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Film stars Jude Law, James McAvoy, Rachel Weisz, and Keira Knightley are all nominees this year for the Oliviers, London theater’s answer to the Tonys. Law competes in the Lead Actor category for his performance in Hamlet. He faces off with McAvoy, who is nominated for Three Days of Rain. Oscar winner Weisz is up for Best Actress for playing Blanche DuBois in A Streetcar Named Desire.

And, in a bit of a surprise, Keira Knightley has a supporting nod for her West End debut performance in The Misanthrope. (Her co-star Damian Lewis was snubbed.) She’s the rare actress who can boast having both an Oscar and an Olivier nomination before age 25. Do we actually have to concede that she has talent now? Or did her celebrity lift her to the nomination? If you recall, the reviews for Knightley in The Misanthrope were quite lukewarm, with critics commenting more on her “fine, sculpted features” than on her acting ability.

A few nominees will be familiar to BBCA viewers:

Blackadder‘s Rowan Atkinson scored a Best Actor in a Musical nomination for Oliver!

Mackenzie Crook, known for his roles on The Office and Demons, is nominated for his supporting role in the play Jerusalem.

• Actor Ken Stott, who previously appeared in TV dramas such as The Vice, Messiah, and Rebus, is nominated for Best Actor in a Play for his role in Arthur Miller‘s A View From the Bridge.

Cambridge Spies star Samuel West, North & South‘s Tim Pigott-Smith, Tipping the Velvet‘s Rachael Stirling, and Monarch of the Glen‘s Alexandra Gilbreath also received mentions today.

Here are the top nominees:

Best actress
Gillian Anderson (A Doll’s House)
Lorraine Burroughs (The Mountaintop)
Imelda Staunton (Entertaining Mr. Sloane)
Juliet Stevenson (Duet for One)
Rachel Weisz (A Streetcar Named Desire)

Best actor
James Earl Jones (Cat on a Hot Tin Roof)
Jude Law (Hamlet)
James McAvoy (Three Days of Rain)
Mark Rylance (Jerusalem)
Ken Stott (A View From The Bridge)
Samuel West (Enron)

Best supporting actress
Hayley Atwell (A View From the Bridge)
Michelle Dockery (Burnt by the Sun)
Alexandra Gilbreath (Twelfth Night)
Keira Knightley (The Misanthrope)
Rachael Stirling (The Priory)
Ruth Wilson (A Streetcar Named Desire)

Best supporting actor
Mackenzie Crook (Jerusalem)
Rory Kinnear (Burnt by the Sun)
Tim Pigott-Smith (Enron)
Eddie Redmayne (Red)

Best new play
The Mountaintop

Here’s the full list of nominees

In other news:

  • The Sun has a photo of the “towering hulk” suspected of stalking Keira Knightley.

  • Towleroad has a photo of actors Ben Whishaw and Hugh Dancy snogging for the play The Pride, which opens off-Broadway in New York next Tuesday. Towleroad also notes the recent controversy about Whishaw’s sexual orientation and his level of openness about it.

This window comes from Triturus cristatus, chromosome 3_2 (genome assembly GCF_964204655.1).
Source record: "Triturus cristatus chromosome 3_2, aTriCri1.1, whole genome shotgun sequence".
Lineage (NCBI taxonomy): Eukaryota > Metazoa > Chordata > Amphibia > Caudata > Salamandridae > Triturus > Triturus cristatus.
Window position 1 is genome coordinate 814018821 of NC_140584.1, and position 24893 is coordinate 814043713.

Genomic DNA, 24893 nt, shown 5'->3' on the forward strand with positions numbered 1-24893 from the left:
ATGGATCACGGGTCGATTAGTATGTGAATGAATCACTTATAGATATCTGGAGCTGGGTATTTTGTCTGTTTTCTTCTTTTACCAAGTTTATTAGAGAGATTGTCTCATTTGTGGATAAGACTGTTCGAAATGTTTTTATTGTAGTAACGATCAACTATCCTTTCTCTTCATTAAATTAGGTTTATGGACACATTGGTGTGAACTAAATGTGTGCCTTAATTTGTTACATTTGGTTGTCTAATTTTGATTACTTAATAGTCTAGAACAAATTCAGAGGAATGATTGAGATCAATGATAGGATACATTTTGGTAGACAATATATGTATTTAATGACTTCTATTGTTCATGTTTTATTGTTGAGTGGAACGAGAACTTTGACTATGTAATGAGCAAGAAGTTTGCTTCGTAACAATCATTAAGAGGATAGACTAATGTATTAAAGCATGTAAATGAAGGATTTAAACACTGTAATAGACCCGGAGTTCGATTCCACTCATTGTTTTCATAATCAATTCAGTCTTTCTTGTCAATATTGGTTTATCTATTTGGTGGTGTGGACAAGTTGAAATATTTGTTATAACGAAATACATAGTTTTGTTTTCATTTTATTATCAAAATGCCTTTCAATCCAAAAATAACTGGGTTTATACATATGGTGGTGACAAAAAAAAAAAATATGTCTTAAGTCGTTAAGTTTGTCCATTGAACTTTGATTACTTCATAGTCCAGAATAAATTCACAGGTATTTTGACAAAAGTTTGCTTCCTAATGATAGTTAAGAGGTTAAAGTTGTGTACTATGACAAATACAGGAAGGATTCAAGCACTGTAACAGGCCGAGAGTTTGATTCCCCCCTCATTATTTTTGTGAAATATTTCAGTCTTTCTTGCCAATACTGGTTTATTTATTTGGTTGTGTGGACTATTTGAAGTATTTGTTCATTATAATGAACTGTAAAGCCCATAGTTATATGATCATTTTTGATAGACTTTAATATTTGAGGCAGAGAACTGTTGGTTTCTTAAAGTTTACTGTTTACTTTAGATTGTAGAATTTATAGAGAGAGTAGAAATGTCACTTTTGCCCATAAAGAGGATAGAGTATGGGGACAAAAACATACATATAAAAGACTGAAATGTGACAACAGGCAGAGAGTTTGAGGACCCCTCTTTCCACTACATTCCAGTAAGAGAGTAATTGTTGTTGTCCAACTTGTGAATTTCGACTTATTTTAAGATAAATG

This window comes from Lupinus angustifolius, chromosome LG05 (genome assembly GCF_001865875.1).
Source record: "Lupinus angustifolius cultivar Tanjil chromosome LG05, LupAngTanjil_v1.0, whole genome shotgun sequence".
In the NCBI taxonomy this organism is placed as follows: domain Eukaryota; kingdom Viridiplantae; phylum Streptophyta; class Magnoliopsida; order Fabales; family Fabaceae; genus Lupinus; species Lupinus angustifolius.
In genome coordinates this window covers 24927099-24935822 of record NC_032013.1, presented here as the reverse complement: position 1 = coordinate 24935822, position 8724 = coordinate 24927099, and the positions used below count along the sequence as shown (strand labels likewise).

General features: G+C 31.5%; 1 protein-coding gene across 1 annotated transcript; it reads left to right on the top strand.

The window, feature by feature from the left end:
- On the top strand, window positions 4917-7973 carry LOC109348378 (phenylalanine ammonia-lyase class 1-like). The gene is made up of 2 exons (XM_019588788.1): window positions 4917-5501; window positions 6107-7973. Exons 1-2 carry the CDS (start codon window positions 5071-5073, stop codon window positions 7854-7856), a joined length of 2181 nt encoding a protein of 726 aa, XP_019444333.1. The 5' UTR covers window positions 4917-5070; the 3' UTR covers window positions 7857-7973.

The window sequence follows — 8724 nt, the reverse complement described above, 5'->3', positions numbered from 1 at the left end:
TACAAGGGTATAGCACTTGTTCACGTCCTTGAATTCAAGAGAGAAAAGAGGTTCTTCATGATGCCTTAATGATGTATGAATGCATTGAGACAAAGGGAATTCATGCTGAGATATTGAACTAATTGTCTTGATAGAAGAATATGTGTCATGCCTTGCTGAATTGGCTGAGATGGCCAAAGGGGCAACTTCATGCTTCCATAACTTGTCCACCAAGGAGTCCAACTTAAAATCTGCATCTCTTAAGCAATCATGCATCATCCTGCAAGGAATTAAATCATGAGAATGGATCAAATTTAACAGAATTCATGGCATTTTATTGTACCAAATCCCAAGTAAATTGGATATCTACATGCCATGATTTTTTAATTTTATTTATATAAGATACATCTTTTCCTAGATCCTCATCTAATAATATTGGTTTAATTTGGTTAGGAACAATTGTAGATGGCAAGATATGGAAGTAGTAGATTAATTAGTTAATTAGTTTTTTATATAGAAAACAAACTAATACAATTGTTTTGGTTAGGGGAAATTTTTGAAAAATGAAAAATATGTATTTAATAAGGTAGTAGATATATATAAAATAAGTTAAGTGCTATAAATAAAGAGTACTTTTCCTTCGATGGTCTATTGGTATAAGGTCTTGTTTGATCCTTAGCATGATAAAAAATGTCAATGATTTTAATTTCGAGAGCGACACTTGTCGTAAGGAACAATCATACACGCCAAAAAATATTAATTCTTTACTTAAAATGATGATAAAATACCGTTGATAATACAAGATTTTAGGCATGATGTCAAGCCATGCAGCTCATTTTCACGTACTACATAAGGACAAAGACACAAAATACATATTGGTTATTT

• He wasn’t announced as a writer for this season, but novelist Neil Gaiman suggests that he’s written a Doctor Who episode that “will air in 2011”. A spokesman for the show would not confirm.(BBC)
  • Actor Ian Carmichael, star of the film School for Scoundrels and the classic Britcom The World of Wooster, has died at age 89.(The Times)
  • Simon Cowell has been spotted out-and-about with his new “girlfriend,” makeup artist Mezhgan Hussainy.(The Sun)
  • Steve Coogan is close to a decision on an I’m Alan Partridge movie.(BBC)
  • Jennifer Aniston and Gerard Butler are on vacation together in Cabo. (Daily Mail)
  • Noel Gallagher wants to appear in court for the sentencing of the man who attacked him onstage in Toronto.(NME)
  • Waking the Dead star Trevor Eve, Cold Feet‘s Helen Baxendale, and Rebus actor John Hannah will star in a hostage drama entitled Kidnap and Ransom, written by 24 scribe Patrick Harbinson. (The Stage)
  • Heather Mills finally got booted from Dancing On Ice.(BBC)
  • On a recent episode, a Dancing on Ice judge scathingly told one of the contestants, “You look like faecal matter that won’t flush, that goes around and around but doesn’t go anywhere.” (Daily Mail)
  • EastEnders celebrates 25 years on the air with a live episode, but The Daily Telegraph‘s David Quantick finds little to love about the popular British soap: “EastEnders‘ great crime is that it poses as an honest, open look at life in the 21st century, reflecting both the downside and the upside of what it is to live now. Yet it is nothing like that; it’s still relentlessly grim and grey, it’s still nails-on-a-blackboard painful when it tries to be funny, and – despite its rigorously clichéd and mindless obsession with ‘fambly’ – a stranger to any sense of love or community.”
  • The TimesTim Teeman says EastEnders‘ long-suffering female characters are what sets the show apart: “At the center of this show, set in a square with possibly the highest murder and adultery rates in the country, are its women: Dot Cotton, Pat Butcher, Peggy Mitchell, Pauline Fowler, Angie Watts, Sharon Watts, Jane Beale, Zainab Masood, Janine Butcher, Ronnie Mitchell – if not feminists, then vivid caricatures of extreme female endurance.”
  • Sade‘s Soldier of Love album gets a five-star review from The Daily Telegraph: “This is only her sixth original studio album, and throughout it there are chord changes and patterns of vocal phrasing that could have come from any of the previous five. To some ears this might sound repetitive, unoriginal. But the effect is a gorgeous one, as if the ghosts of old melodies were reappearing in the new.”
  • Prince Harry will “deliver a video message” at next week’s BRIT Awards. (NME)
  • A “rat risotto” has cost a UK broadcaster 3,000 Australian dollars. (BBC)
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By Kevin Wicks
Kevin Wicks is the founding editor of Anglophenia.